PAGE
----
Auden’s underworld is full of unsettling and uncomfortable paradoxes, ‘Where the beggars raffle the banknotes’ and children’s stores are twisted so that ‘the Giant is enchanting to Jack’ (suggesting sexual appeal) and ‘Jill goes down on her back’, which again seems sexual and suggests promiscuity. Amid these dark and disturbing images comes another reminder that ‘Life remains a blessing’ that we are powerless to ‘bless’ ourselves with. In other words, life and death are beyond our control and the ‘land of the dead’ is our final destination, no matter how ‘distress[ing]’ we might find this. Again the chiming instructs us ‘You shall love your crooked neighbour / With your crooked heart’. This is a paradox because we would think a ‘crooked neighbour’ could not be loved while a ‘crooked heart’ cannot harbour love. It could be that Auden is suggesting that only a ‘crooked heart’ could love a ‘crooked neighbour’, and this seems to expose a lack of faith in humanity. The frustration and confusion of this idea might be the cause of the tears that ‘scald and start’ and which are anticipated by the chimes.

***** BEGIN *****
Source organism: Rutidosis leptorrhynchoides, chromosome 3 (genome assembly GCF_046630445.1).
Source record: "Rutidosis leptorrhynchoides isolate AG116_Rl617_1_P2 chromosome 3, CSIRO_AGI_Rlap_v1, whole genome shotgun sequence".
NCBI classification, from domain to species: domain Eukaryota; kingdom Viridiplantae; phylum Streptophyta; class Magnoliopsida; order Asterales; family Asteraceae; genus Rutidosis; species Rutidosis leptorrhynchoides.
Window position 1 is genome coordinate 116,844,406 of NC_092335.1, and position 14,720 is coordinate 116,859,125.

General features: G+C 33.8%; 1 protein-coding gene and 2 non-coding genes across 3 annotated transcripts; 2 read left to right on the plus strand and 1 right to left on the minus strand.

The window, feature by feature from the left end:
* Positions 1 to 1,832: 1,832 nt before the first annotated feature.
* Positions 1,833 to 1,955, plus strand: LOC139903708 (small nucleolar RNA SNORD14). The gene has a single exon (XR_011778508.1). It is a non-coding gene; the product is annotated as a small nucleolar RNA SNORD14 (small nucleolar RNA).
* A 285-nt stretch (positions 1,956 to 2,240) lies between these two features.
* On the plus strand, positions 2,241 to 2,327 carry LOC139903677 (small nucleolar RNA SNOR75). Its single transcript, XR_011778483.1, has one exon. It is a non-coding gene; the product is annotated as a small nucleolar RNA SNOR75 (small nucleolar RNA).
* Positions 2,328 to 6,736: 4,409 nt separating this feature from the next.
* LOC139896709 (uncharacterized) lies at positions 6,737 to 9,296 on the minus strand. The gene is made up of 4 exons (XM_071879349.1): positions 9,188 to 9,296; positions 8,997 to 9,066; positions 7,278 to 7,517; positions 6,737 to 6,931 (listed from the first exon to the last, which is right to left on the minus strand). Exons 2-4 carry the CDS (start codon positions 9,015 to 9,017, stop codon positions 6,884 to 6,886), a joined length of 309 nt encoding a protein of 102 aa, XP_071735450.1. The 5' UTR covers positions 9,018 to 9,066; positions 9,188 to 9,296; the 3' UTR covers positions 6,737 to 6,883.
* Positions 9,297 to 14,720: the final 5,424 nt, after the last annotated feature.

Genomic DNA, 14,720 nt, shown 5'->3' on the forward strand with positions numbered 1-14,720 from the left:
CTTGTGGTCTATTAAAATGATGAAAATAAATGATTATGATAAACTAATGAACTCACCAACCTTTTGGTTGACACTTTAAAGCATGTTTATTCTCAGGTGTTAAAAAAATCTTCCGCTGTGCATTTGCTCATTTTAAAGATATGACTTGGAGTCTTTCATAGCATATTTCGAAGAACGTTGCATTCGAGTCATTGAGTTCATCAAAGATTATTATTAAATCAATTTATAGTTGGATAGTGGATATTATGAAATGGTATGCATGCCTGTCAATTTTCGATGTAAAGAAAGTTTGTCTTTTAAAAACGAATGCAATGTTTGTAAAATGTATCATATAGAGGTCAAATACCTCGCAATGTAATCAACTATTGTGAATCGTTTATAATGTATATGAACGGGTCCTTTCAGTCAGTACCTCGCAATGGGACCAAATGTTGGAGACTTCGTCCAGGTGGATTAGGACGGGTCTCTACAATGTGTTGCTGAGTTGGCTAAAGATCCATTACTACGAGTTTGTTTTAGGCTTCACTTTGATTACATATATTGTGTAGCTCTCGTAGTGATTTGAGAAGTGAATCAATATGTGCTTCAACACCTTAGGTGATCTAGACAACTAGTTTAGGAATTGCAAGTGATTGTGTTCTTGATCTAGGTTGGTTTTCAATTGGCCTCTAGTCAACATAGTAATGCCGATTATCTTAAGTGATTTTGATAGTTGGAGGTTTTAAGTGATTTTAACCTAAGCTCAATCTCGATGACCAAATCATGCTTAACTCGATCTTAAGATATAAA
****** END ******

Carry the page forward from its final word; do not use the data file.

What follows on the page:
The final stanza finally moves back to the narrator’s voice rather than the chiming of the clocks. We are told that it is now ‘late, late in the evening’ and that ‘the lovers … were gone’. This implies that a significant amount of Time has passed since the start of the poem, and we can easily imagine the narrator standing on the riverbank, absorbed in these thoughts about life and death even after ‘the clocks had ceased their chiming’, in much the same way that this poem stays with the reader. The last line is incredibly poignant, as the narrator notes ‘The deep river ran on’, despite the lack of chiming clocks. Time continues whether or not we count it. The river imagery is a common way to express the passage of Time simply because it is inevitable and by describing it as ‘deep’ Auden reminds us for a final time that it is ultimately incomprehensible.
It is down to the reader to decide whether it is more disturbing to contemplate the same issues that the narrator does, or to understand that the dark response of the clocks is the narrator’s own interpretation of the otherwise innocent sound. In either case, this poem is an evocative examination of a basic human fear, brilliantly structured for maximum emotional impact.
· Charles Osbourne, WH Auden The Life of a Poet, Michael O’Mara Books Limited, 1980